WASHINGTON — Today the Treasury Department and Internal Revenue Service announced that the federal income tax filing due date for individuals for the 2020 tax year will be automatically extended from April 15, 2021, to May 17, 2021.
Individual taxpayers can postpone federal income tax payments for the 2020 tax year due on April 15, 2021, to May 17, 2021, without penalties and interest, regardless of the amount owed. This postponement applies to individual taxpayers, including individuals who pay self-employment tax. Penalties, interest and additions to tax will begin to accrue on any remaining unpaid balances as of May 17, 2021. Individual taxpayers will automatically avoid interest and penalties on the taxes paid by May 17.
This relief does not apply to estimated tax payments that are due on April 15, 2021. These payments are still due on April 15. Taxes must be paid as taxpayers earn or receive income during the year, either through withholding or estimated tax payments.
Individual taxpayers do not need to file any forms or call the IRS to qualify for this automatic federal tax filing and payment relief.
Individual taxpayers who need additional time to file beyond the May 17 deadline can request a filing extension until Oct. 15 by filing Form 4868 through their tax professional, tax software or using the Free File link on IRS.gov. Filing Form 4868 gives taxpayers until Oct. 15 to file their 2020 tax return but does not grant an extension of time to pay taxes due. Taxpayers should pay their federal income tax due by May 17, 2021, to avoid interest and penalties.
The IRS urges taxpayers who are due a refund to file as soon as possible. Most tax refunds associated with e-filed returns are issued within 21 days.
The Social Security Administration (SSA) announced that the maximum amount of wages subject to the old age, survivors, and disability insurance (OASDI) tax will increase to $132,900 for 2019. The OASDI tax rate is 6.2%, so an employee with wages up to or above the maximum in 2019 would pay $8,239.80 in tax and the employer would pay an equal amount. Self-employed individuals pay tax at a 12.4% rate up to the limit. The 2018 wage base is $128,400, for a $7,960.80 maximum amount of OASDI tax.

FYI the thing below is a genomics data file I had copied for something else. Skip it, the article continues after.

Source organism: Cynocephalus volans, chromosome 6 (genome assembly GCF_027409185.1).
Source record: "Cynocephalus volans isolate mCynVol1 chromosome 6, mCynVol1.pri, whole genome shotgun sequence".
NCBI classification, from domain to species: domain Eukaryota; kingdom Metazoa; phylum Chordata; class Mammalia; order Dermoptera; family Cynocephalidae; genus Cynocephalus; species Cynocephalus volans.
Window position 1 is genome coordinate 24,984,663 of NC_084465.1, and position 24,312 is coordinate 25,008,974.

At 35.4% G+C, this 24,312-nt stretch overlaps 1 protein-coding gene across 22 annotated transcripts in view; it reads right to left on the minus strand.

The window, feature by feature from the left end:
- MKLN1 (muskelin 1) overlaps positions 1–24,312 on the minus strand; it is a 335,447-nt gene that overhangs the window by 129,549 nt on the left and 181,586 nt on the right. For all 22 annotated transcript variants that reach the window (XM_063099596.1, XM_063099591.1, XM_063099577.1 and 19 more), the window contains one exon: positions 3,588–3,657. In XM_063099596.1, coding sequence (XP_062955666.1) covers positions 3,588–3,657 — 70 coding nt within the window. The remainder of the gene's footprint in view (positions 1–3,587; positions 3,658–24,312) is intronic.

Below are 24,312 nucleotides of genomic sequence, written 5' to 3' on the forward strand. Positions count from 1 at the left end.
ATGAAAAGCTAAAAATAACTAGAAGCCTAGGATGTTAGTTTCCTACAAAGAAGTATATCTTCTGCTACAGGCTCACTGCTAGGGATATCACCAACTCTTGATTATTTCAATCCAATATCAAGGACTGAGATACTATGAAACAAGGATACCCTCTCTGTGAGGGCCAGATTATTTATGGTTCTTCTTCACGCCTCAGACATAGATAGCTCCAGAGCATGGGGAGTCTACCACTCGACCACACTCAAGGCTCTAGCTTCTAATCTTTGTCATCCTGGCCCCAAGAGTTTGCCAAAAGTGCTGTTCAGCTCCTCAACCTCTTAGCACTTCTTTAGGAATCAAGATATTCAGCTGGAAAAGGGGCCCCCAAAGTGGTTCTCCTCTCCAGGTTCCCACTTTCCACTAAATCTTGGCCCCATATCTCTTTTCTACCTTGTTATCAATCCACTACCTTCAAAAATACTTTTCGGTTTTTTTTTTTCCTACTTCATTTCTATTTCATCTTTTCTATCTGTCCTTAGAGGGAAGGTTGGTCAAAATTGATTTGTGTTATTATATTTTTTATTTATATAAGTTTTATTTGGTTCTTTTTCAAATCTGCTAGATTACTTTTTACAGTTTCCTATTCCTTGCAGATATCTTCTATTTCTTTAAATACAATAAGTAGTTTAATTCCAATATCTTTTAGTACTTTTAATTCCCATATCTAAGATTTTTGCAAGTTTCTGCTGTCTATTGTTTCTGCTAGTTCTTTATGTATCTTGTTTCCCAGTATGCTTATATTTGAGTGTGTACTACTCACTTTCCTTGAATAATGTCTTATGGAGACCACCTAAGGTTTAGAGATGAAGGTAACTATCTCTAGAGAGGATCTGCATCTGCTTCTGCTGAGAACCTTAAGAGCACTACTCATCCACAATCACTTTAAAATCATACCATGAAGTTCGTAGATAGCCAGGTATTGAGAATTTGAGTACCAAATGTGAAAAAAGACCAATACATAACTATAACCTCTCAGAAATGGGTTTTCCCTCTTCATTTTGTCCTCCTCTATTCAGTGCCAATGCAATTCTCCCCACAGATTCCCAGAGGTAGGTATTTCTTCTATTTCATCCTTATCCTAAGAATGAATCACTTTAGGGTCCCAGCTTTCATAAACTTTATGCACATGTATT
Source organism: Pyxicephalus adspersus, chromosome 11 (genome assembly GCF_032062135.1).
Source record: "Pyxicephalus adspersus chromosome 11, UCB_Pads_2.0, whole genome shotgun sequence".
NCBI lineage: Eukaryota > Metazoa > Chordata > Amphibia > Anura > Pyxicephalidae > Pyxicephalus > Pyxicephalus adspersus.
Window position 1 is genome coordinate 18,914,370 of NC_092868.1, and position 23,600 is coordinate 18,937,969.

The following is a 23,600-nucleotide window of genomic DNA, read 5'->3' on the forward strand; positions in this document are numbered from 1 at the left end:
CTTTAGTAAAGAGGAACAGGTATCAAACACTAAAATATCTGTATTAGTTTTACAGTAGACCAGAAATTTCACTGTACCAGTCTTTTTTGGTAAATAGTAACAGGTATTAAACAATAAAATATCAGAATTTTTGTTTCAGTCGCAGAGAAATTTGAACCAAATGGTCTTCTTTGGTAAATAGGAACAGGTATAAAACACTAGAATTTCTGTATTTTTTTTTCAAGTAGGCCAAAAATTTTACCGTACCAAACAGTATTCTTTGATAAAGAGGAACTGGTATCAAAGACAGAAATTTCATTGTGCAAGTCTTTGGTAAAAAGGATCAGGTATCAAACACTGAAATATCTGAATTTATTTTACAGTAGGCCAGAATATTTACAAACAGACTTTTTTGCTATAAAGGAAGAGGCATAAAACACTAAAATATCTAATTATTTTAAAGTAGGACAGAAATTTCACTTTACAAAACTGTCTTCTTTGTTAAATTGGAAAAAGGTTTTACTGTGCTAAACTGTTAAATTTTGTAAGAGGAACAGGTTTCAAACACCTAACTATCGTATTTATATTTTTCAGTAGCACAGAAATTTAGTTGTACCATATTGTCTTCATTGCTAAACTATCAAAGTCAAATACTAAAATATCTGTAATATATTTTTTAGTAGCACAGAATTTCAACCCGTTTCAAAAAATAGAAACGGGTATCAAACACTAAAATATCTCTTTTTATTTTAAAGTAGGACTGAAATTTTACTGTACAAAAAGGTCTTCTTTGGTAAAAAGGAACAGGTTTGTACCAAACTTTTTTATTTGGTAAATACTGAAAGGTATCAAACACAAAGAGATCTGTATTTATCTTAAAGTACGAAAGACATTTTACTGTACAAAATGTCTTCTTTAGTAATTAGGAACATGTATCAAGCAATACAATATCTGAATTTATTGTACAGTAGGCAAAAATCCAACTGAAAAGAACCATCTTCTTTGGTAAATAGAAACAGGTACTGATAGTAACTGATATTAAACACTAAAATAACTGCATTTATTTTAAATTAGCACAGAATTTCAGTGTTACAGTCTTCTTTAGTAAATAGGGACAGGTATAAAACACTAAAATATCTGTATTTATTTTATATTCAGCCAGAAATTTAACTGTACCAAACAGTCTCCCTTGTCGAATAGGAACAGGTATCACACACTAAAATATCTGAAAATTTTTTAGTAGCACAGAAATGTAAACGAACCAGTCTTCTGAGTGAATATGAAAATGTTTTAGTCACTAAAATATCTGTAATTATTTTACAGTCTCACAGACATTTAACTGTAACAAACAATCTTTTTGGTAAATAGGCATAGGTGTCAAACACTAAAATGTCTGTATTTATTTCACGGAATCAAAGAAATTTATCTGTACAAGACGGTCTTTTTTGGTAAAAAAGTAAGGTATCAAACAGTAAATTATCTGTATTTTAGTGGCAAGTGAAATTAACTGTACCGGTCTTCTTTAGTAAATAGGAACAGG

The Medicare hospital insurance tax of 1.45% each for employees and employers, or 2.9% for the self-employed, has no wage limit.
The SSA also announced that recipients of Social Security benefits would get a 2.8% cost-of-living adjustment and that the earnings test for the amount of income that benefit recipients can receive without their benefits being reduced each year is $17,640 before full retirement age, and the limit taxpayers can earn in the year they reach full retirement age is $46,920.
Hawkinson Muchnick & Associates adds a new location in north-central Georgia, opening an additional office in Paulding County.
January 2017 – Douglasville – Hawkinson Muchnick & Associates is proud to announce the opening of a new office in Hiram, Georgia. Officially opening its doors in early January, the Hiram office brings high quality tax, accounting and business advisory services to businesses and individuals in an expanded area, adding convenience for clients in Paulding County and the region and allowing the firm to serve an expanding client base.
Paul Hawkinson describes the need for expansion saying, “HMA has been experiencing rapid growth for several years now. It made sense to add an additional location to better serve the clients who rely on us.”
His partner, Dan Muchnick, agrees. “Our clients are geographically diverse,” he reports. “As business owners ourselves, we know how important it is to be able to meet with the professionals you depend on at a location that’s convenient so you don’t spend too much time travelling. Having an office in Hiram lets us make it easier and faster for them to get the services and advice they need close to home.”
As longtime residents of the area, both Muchnick and Hawkinson are deeply involved in the business communities of both Douglas and Paulding counties as well as the broader region. Their intimate understanding of the economic conditions that drive business, job growth and government allows them to bring critical insight to business owners and individuals throughout this portion of the state.
“Paulding County has seen so much growth in recent years,” says Hawkinson. “It’s important for business leaders and others with an economic involvement in the region to work with professionals who really understand the changing conditions and dynamic environment there. We are able to bring that kind of insight to decision makers and investors, so they can reach their goals more efficiently.”